In response to Jerry Winkley ("Proud of AFA," Letters, Sept. 30), I congratulate Mr. Winkley and his son. Graduation from the Air Force Academy is something to be proud of.
I am also glad that his son was able to find strength in Christian fellowship at the academy. Imagine if he had been surrounded by an overwhelming majority of Jewish cadets and officers, as might happen to a patriotic Christian born in Israel. Imagine if they spent a big chunk of their time endeavoring to convince him that his only path to true happiness and salvation lay in conversion to Judaism.
That could never actually happen. Jews do not proselytize. Most Jews believe everyone who lives a decent and moral life goes to heaven, regardless of religion. Second, missionary work of any kind by any religious group is strictly illegal in Israel.
No analogy is perfect, and I will not quibble. In the end, as in the case of the so-called Ground Zero Mosque, this is a matter of taste. I support the proposed mosque and am totally against moving it now, because to move the mosque so little as one single block away, would be the same as agreeing in principle with ignorance and intolerance that Islam itself is somehow inherently offensive, that its mere presence is in "bad taste."
Likewise, I would not dream of infringing on the rights of Christians to hawk their religion from every street corner. To do so would be as much as to say there is something inherently offensive about Christianity.
— Harry Katz
'A pregnant mafia'
I may be way off base here, but from what I understand, due process entitles a person to all their legal rights. This would include such issues as unlawful incarceration or a fair trial. Now, if Amendment 62 passes and an unborn child is declared a person, and while in utero the mother commits a crime, wouldn't that person be unlawfully incarcerated and/or not be given a proper trial?
Guess we can just let expectant women run amok, and a pregnant mafia would arise. "Yo babe, can you knock me up? I need to go rob a liquor store." Just a thought.
— Andrew Barilla
Beware of politicians
Two things I have learned after years of following politics. Rule #1: Politicians will say anything to get elected and/or stay in office. Rule #2: Rule #1 will never change.
There is an inherent problem with voting for someone simply because of party label. Anyone can say one thing but really believe another, run under a party banner and get elected when the party faithful vote for them simply because they have a D or an R next to their name.
In South Carolina, Alvin Green became the Democratic nominee for U.S. Senate even though he never did anything to campaign for it. No website, no fundraising, no speeches, nothing. Should South Carolina Democrats vote for him even though they have no idea what he stands for?
In 1988, former Ku Klux Klan Grand Wizard David Duke became the GOP nominee for a seat in the Louisiana House. Should Republicans have voted for him simply because he was the nominee? Unfortunately, enough did and he was elected.
Now consider the example of Germany circa 1932. Many Germans hated capitalism and the Weimar Republic and wanted socialism. Along came Adolf Hitler and his "National Socialism," and a great many Germans supported him because of the Socialist label. He of course was anything but what they had wanted. Twelve years later I am sure many of those Germans regretted supporting the man.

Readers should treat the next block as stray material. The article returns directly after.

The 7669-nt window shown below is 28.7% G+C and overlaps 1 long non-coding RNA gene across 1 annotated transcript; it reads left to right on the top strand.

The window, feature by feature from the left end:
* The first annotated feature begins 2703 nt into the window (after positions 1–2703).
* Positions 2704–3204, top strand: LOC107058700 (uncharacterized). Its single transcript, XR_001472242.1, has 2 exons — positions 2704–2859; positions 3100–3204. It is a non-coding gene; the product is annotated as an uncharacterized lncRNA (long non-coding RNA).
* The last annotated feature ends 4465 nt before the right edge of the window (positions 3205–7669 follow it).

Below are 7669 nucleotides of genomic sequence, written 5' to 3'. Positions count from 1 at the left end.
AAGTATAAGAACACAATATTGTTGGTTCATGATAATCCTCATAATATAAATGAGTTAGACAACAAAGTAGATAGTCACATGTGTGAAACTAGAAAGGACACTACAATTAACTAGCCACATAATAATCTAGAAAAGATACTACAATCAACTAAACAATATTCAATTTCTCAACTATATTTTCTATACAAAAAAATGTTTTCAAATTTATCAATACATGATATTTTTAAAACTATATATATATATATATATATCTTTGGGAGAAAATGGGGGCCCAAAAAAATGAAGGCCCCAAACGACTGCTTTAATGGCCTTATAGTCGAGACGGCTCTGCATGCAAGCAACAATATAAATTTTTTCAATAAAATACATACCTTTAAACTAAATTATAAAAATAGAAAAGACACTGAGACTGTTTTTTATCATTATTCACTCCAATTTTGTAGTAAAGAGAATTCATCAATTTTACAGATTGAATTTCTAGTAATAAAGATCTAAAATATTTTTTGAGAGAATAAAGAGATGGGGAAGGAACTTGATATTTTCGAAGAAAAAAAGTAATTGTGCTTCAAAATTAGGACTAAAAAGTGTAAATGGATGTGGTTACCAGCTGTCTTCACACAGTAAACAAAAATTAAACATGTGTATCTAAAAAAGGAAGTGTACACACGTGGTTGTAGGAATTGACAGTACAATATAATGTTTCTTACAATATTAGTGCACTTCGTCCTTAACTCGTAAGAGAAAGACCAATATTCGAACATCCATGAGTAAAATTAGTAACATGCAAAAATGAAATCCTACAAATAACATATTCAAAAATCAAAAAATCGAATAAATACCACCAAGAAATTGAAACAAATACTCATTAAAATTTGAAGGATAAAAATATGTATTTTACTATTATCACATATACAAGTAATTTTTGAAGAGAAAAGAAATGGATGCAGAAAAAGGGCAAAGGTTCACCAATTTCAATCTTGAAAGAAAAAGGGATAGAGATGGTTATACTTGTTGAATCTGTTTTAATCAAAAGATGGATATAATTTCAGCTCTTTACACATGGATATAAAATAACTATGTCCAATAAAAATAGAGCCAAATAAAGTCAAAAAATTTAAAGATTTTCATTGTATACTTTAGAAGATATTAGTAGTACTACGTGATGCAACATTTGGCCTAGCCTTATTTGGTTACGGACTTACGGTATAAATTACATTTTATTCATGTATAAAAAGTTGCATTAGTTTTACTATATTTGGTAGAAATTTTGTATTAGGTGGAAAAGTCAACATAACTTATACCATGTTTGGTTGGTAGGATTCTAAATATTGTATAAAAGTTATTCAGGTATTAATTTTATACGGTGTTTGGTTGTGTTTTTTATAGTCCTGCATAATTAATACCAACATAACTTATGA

This brings me to my two rules of politics and voting. Rule #1: Politicians need to earn my vote, and their party is about as important to me as which type of toothpaste they use. Rule #2: Rule #1 will never change.
— Matthew Randquist
Stop the hate
I can't take it anymore! One more person takes his life because he was shown hate. Warnings about travel to Europe, why? Threats related to hate. What is it going to take for Americans to realize that we have to stop the hate? Why were we attacked on 9/11/2001? Hate. Why were we hated then? Who knows, because it has never been discussed and addressed.
On the radio, I hear nothing but hate from the likes of Rush Limbaugh, Glenn Beck, Sean Hannity, and the bottom-feeders. I hear from locals that hate is preached in certain churches against those different from them. Or should I just say intolerance?
So when is it going to stop? How would it be if those of us who want to live in a compassionate and peaceful world just refuse to listen to it anymore? If you get a hateful e-mail, send it back and ask the sender not to pass along any more like that. Turn the radio off. Use the mute button on your TV remote when the nasty ads are on.
Watch a news channel that relates the facts without comment. If your kids are making fun of someone, tell them to stop and why. There is simply too much hate, and it has to stop if we are ever going to promote peace in this world. And today when you are driving and someone needs to get into your lane, slow down and let them in instead of speeding up and cutting them off. You might actually get a smile or a wave of thanks back in return.
Let's all try it. Stop the hate!
— Jane Madden
I'm furious about the event I witnessed having lunch at Wendy's on South Nevada Avenue. A man was rather soiled and looked to be one of our homeless population. He sat down and a lady wandered over and sat behind him. She reached over and gave him her change. He declined but she insisted. Then the clean-up lady came over and told him to leave. He said he was going to buy something.
A fresh-faced little twerp came and told him he was a beggar and had to leave. I said I'd buy him lunch, and so did a woman at the adjoining table. No, said the fresh-faced snot, "they come in here all the time." With that the first woman got up and walked out, saying, "I will not be back."
I said, "That man is a human being and deserves to be treated in a decent way." But the kid told him to get out. I asked the clean-up woman if that kid was a manager. She said the manager told them to get rid of the guy. I said, "Tell your wimpy manager that we will never return to this store."
That one Wendy's location will probably throw away enough food tonight to feed a dozen hungry, unfortunate men. How different if they had brought him a baked potato and said, "It's on the house today." I would drive dozens of miles out of my way to frequent a business like that.